There were thrills a plenty during the running of Saturday’s ARC Great Northern Steeplechase (6400m) at Ellerslie but after the dust settled it was Wanganui mare Magic Wonder who completed the prestigious Pakuranga Hunt Cup (4900m) and Great Northern Steeplechase double with a dominant front-running victory.
In a race full of incidents that included three runners falling shortly after completing the first of three laps in the contest, a nasty accident was narrowly avoided when the remaining five jockeys managed to steer around a group of weekend golfers, who had strayed onto the track from the nine-hole golf course on the Ellerslie infield, approaching the first of the grandstand double.
With all that mayhem happening around him, Magic Wonder’s rider Shaun Fannin kept a cool head as he controlled the pace before skipping clear down the famous Ellerslie hill the last time to scoot clear and register a dominant nine-length victory. “It was a bit of a shame for the race as you want the competition to stay on their feet,” trainer Jo Rathbone said when referring to the race falls.
“I was happy when Shaun took her to the front as she goes best when she gets in a nice rhythm, so she was happy like that. “She has to have her own little space and she jumps better like that, so I wasn’t too worried. “She jumped quite well although she landed in the water at that jump, but she was good for her as she can get a bit hairy sometimes.
“I wasn’t at all confident as you can see what can happen in the jumping game, so it wasn’t until she cleared the last fence that I started to believe she was the winner. “This is the pinnacle of jumps racing so it is very exciting. “She can go and have a good holiday now and hopefully we can bring her back again next year.”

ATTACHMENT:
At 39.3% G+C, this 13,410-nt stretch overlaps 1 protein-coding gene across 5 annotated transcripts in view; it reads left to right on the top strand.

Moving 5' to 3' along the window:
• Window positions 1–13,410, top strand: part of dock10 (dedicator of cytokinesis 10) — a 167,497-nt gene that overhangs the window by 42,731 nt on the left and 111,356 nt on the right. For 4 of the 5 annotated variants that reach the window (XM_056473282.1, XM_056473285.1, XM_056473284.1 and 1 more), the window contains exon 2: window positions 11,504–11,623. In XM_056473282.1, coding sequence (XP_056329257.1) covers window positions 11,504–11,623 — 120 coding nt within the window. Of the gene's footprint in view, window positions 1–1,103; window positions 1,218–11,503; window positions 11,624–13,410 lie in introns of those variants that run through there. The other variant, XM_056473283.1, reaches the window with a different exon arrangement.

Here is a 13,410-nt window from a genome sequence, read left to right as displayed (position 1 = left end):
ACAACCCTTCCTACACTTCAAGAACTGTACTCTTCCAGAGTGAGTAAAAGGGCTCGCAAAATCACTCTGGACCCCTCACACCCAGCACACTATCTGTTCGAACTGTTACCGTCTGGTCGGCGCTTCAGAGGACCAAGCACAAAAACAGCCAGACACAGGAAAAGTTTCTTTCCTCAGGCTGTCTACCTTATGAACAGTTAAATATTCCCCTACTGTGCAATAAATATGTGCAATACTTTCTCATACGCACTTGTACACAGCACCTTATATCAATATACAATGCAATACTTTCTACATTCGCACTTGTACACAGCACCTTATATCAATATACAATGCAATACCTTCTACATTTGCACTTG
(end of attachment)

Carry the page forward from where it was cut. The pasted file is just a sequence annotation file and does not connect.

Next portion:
Rathbone created her own piece of history with the win, becoming the first female to both train and ride the winner of the great race having been aboard the Davina Waddell-trained Just The Man when he scored in 2005.
Earlier on the card rider Aaron Kuru made his 500th jumping ride in New Zealand a truly memorable one when he guided the Paul Nelson and Corrina McDougal-trained The Cossack to victory in the ARC Great Northern Hurdle (4190m).
Recognised as one of the country’s leading riders over fences, Kuru was the epitome of patience aboard the seven-year-old who has never finished further back than fourth in eight starts over the jumps. Kuru had The Cossack travelling sweetly in the trail on a sluggish pace throughout before moving off the fence to challenge approaching the home turn.
Race favourite Aigne loomed into contention at that point and looked a massive chance before bungling the second last fence which allowed The Cossack to sneak clear before holding out the determined finish of Lake Superior to take the victory by a neck, with Aigne recovering to take third ahead of pacemaker Macklemore.
“He was a bit keen to start off as the pace wasn’t that strong early on,” Kuru said. “With a lap to go he settled into a nice rhythm and really travelled well after that. “When they clapped the speed on with 800m to run he was a bit flat footed but when I got to the outside in the home straight, he got his momentum going and he was really strong to the line. “He didn’t win by much but I always felt he was going to get there.”
The victory was made even more special for Kuru who was returning to the saddle after sustaining a back injury just a fortnight ago when he fell from Truman in a maiden hurdle event at Ellerslie. “I broke the transverse process in my L2 and L3 vertebra in my spine when I fell,” he said. “It was a clean break but wasn’t enough to keep me out from riding today.
“I just didn’t want to see anyone else win on this horse and I’m just thrilled I could do it for Paul and Corrina.” The victory was the fourth in the event for Nelson who had tasted success in 2002 with Chibuli and again in 2006 & 2007 with Just Not Cricket.